I recently came across this post by Forester about running R scripts in batch mode (i.e., non-interactive) with arguments. You should definitely check it out since it’s pretty well explained. However, I would like to add my two cents to it by dissecting the process a little more.
Running R in batch mode with arguments is actually a two part process. The first one is the command itself that you type on your console. The command that you need is the following:
R CMD BATCH --no-save --no-restore '--args 1 c(2,3,4) matrix(c(5,6,7,8),nrow=2)' script.R script.out
where –-no-save and –-no-restore means that you don’t want to save the state of your R workspace after exiting the script and that you don’t want to restore the state of a previously saved workspace. script.R is just the file name of the R script you want to run and script.out is the print out of the script. The most import part of the previous command is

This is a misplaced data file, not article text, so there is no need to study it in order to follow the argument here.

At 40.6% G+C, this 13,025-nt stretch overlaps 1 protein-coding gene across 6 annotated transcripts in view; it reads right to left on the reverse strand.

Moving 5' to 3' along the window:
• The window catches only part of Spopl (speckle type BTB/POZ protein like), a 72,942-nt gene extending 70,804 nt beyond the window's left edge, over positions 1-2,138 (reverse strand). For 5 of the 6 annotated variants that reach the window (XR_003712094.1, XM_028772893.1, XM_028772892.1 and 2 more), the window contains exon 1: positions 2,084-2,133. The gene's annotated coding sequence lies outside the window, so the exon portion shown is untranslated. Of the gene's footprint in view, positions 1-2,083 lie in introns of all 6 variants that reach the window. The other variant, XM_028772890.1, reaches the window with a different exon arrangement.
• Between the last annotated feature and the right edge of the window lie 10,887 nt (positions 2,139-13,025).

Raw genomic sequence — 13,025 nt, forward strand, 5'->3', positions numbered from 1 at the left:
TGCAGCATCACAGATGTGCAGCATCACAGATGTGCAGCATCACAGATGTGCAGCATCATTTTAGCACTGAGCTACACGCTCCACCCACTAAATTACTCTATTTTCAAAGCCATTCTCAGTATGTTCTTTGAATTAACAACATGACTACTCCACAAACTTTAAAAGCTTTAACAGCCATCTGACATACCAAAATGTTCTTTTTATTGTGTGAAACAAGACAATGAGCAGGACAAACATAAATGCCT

'--args 1 c(2,3,4) matrix(c(5,6,7,8),nrow=2)'
Note that, in this specific case, I’m passing three arguments:
1 c(2,3,4) matrix(c(5,6,7,8),nrow=2)
It’s imperative that you ONLY use spaces to separate the arguments (and not have spaces within the arguments themselves).
Now the second part is writing the R script that will accept and deal with those three arguments. Here’s an example of it:
# This just reads the two arguments passed from the command line # and assigns them to a vector of characters. args <- commandArgs(TRUE) # Here you should add some error exception handling code # in case the number of passed arguments doesn't match what # you expect (check what Forester did in his example) # Parse the arguments (in characters) and evaluate them vec1 <- eval( parse(text=args) ) vec2 <- eval( parse(text=args) ) mat1 <- eval( parse(text=args) ) print(vec1) # prints a vector of length 1 print(vec2) # prints a vector of length 3 print(mat1) # prints a 2 x 2 matrix
The parse function creates a expression object out of each (character) argument and the function eval takes care of evaluating them. Here’s the the output of script.out:
$ tail -n 12 script.out > print(vec1) # prints a vector of length 1  1 > print(vec2) # prints a vector of length 3  1 2 3 > print(mat1) # prints a 2 x 2 matrix [,1] [,2] [1,] 1 3 [2,] 2 4 > > proc.time() user system elapsed 0.336 0.036 0.344
I’m just tailing the last 12 lines of script.out. The full script.out contains every single line in script.R just like if you were copy and pasting the script into the interactive session.